Ravyn Lenae serves us a new vision of the 1950s in her video for “4 Leaf Clover.”

It’s 2019, and in college, my peers and I are no longer using the classic playground game of telephone to tell our crushes we “like” them. Despite this recent maturity, no one seems to have really grown up all that much. Ravyn Lenae, for one, is well aware of how love and dating is still full of games. But in her 1950s inspired video for “4 Leaf Clover” she shows us she’s done messing around, and these games should have been left behind 70 years ago.  It’s 2019, and we’re all well on our way to maturity. With that, you’d probably expect the childish games surrounding love to be a thing of the past, left in a time where the best way to tell someone you ‘liked’ them was by playing a game of telephone across an elementary school playground. Alas, it looks like no one is grown up enough for that, and, even now, the games of love are still plentiful. Ravyn Lenae, for one, is well aware of this fact, but also, in her 1950s inspired video for “4 Leaf Clover,” seems to say that, maybe, all these games should have been left in the ’50s.

Her video is reminiscent of the iconic movie Grease. She is pictured in her bedroom, staring into the mirror, her three friends playfully lounging on the bed behind her, each wearing their own frilly pajama set. The scene visually mimics the one in Grease where Sandra Dee smokes her first cigarette, gets her ears pierced, and deals with the turmoils of her attraction to the bad boy. However, this alternative telling paints a picture where Ravyn, in dealing with her own tumultuous love affair, is significantly more autonomous than Sandra Dee. She dominates the bedroom the scene, and when she sees her man kissing a bubblegum-pink adorned woman through the window, she doesn’t panic. Rather, the next morning she appears wearing her own take on Sandra Dee’s classic look: a black, off-the-shoulder shirt, tight pants, and a red handkerchief tied around her neck.

The video shifts to demonstrate what happens when a woman doesn’t accommodate an indecisive boy, subverting Grease’s original plot. Now, Lenae is in a jeep with all her friends and two new, beautiful boys that leave the original love interest dejected and only with his bubblegum, stand-in. Lenae’s car of friends meet his at a red light, and, in another call to the ’50s, the two race down the streets.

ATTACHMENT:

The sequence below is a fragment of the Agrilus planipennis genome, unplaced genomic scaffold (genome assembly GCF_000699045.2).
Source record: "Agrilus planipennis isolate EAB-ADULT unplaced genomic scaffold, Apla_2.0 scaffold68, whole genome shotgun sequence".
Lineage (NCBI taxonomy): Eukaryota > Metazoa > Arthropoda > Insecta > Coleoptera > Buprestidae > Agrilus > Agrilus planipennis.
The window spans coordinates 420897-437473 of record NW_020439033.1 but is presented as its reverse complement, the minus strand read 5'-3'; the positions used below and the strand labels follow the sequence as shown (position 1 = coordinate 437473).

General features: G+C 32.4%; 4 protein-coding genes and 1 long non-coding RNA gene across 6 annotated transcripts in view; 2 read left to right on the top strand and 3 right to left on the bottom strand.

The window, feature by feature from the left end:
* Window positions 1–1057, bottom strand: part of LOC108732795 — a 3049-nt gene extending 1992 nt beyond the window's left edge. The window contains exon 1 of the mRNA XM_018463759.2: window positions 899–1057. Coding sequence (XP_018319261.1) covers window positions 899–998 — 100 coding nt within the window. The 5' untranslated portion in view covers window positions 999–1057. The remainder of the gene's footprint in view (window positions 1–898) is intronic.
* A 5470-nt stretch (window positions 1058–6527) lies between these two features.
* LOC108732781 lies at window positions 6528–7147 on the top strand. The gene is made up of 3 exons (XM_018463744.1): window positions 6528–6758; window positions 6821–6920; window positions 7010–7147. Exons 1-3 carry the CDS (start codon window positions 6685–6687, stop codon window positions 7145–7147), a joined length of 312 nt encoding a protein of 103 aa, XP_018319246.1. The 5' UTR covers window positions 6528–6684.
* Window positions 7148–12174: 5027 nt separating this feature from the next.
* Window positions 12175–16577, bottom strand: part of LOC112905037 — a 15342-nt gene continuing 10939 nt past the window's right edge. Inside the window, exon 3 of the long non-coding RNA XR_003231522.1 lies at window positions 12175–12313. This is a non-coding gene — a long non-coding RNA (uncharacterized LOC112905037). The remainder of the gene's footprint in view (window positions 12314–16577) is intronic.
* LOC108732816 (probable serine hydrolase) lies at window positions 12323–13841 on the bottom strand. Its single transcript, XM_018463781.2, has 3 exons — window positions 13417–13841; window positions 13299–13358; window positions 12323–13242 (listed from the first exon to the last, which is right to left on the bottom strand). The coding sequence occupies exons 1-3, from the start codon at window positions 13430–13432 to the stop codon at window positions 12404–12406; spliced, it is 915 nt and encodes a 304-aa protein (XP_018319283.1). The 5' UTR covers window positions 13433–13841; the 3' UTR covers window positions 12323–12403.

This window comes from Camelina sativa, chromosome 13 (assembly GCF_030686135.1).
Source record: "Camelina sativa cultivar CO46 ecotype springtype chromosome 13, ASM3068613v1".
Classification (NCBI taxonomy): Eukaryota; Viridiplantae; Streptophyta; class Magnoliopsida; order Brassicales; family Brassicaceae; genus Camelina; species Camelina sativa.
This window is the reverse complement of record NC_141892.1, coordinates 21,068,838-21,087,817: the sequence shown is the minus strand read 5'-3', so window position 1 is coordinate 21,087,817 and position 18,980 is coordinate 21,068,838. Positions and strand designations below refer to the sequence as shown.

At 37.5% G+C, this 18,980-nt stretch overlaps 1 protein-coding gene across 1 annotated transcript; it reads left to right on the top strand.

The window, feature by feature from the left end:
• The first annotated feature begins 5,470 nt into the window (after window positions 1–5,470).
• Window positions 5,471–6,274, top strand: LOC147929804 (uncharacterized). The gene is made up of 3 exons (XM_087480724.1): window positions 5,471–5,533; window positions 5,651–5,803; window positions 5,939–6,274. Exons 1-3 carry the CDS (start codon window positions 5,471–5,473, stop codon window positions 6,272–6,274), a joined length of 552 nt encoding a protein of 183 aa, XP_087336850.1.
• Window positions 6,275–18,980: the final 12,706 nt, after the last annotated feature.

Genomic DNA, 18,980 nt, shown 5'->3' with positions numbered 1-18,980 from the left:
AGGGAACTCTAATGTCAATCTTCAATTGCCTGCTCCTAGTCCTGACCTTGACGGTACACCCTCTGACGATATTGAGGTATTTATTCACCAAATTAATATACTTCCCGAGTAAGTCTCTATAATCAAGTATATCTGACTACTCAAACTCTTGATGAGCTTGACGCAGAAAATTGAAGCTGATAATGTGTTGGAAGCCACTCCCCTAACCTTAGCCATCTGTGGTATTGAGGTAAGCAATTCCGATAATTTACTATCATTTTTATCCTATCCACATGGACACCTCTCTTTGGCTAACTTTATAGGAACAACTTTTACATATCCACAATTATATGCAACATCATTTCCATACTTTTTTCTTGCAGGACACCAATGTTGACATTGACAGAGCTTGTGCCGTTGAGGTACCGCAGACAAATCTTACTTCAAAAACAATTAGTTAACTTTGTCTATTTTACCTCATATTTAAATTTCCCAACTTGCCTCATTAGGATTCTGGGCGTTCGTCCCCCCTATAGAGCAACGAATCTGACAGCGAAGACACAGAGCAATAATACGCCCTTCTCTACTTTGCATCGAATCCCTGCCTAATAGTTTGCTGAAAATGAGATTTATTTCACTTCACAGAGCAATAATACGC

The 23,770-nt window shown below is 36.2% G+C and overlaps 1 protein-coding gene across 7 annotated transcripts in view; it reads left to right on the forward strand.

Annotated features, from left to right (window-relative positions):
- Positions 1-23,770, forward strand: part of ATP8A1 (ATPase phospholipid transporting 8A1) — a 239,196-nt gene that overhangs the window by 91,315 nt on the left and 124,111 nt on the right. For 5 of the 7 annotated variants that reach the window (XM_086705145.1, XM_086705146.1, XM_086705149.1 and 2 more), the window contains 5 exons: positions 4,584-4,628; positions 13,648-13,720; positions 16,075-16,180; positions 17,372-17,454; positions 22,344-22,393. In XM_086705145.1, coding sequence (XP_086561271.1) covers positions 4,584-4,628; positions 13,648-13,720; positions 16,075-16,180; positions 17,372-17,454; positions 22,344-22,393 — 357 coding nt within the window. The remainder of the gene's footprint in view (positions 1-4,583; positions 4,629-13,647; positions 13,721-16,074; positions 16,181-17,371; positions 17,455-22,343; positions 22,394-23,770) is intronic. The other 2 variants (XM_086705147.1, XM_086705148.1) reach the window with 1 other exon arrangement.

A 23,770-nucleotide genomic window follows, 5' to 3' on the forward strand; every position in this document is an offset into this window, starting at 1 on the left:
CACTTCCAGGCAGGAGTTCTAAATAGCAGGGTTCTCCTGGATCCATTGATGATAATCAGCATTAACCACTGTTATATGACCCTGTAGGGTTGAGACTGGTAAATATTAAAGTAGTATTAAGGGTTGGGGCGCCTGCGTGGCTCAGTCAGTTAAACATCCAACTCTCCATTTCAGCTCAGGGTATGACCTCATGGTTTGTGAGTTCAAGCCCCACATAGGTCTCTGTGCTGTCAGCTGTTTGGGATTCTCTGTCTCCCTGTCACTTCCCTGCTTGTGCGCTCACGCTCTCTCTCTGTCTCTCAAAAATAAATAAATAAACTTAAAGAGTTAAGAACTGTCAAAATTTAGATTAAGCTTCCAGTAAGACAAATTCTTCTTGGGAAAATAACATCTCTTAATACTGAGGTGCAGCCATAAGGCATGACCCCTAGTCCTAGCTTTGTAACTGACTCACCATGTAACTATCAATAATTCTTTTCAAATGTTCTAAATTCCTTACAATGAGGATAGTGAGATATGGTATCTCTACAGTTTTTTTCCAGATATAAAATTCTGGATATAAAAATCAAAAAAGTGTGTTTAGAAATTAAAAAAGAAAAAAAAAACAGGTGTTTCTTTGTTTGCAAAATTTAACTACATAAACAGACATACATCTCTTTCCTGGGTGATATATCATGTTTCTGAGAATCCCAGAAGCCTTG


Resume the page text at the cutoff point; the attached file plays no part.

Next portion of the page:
While her lyrics repeatedly attest to how badly she wants to be with him—”Hey, we’re meant to be, whoa/One day you will see“⁠—she continues to calmly explore and indulge in the variety of other relationships that surround her. When the cast collectively hits a bar, time is dedicated to highlighting Lenae singing with the support of her female friends. Additionally, she flirts with another man as she makes even a game of pool look seductive; the only thing keeping her man-to-be from looking at her is the literal hand of his pink-clad lady keeping his face towards hers.

Eventually, the video concludes with her singing out of the window that faces her dream man’s house⁠—another romantic trope reclaimed by the video. She wears a notably pink, gorgeous lingerie set, tempting Lacy to return to her. In the closing seconds, he disappears from his own window only to have the video end with the sound of a doorbell ringing and a brief shot of Lenae opening the door to him. She has achieved exactly what she wanted without having to demoralize and alter herself for the man. Her original identity, power, and confidence are what rewarded her, destroying the perpetrations of movies like Grease even as she recreates them.

Watch the video for yourself below, and be prepared to ditch your old favorite romances for the new story Lenae has to tell.

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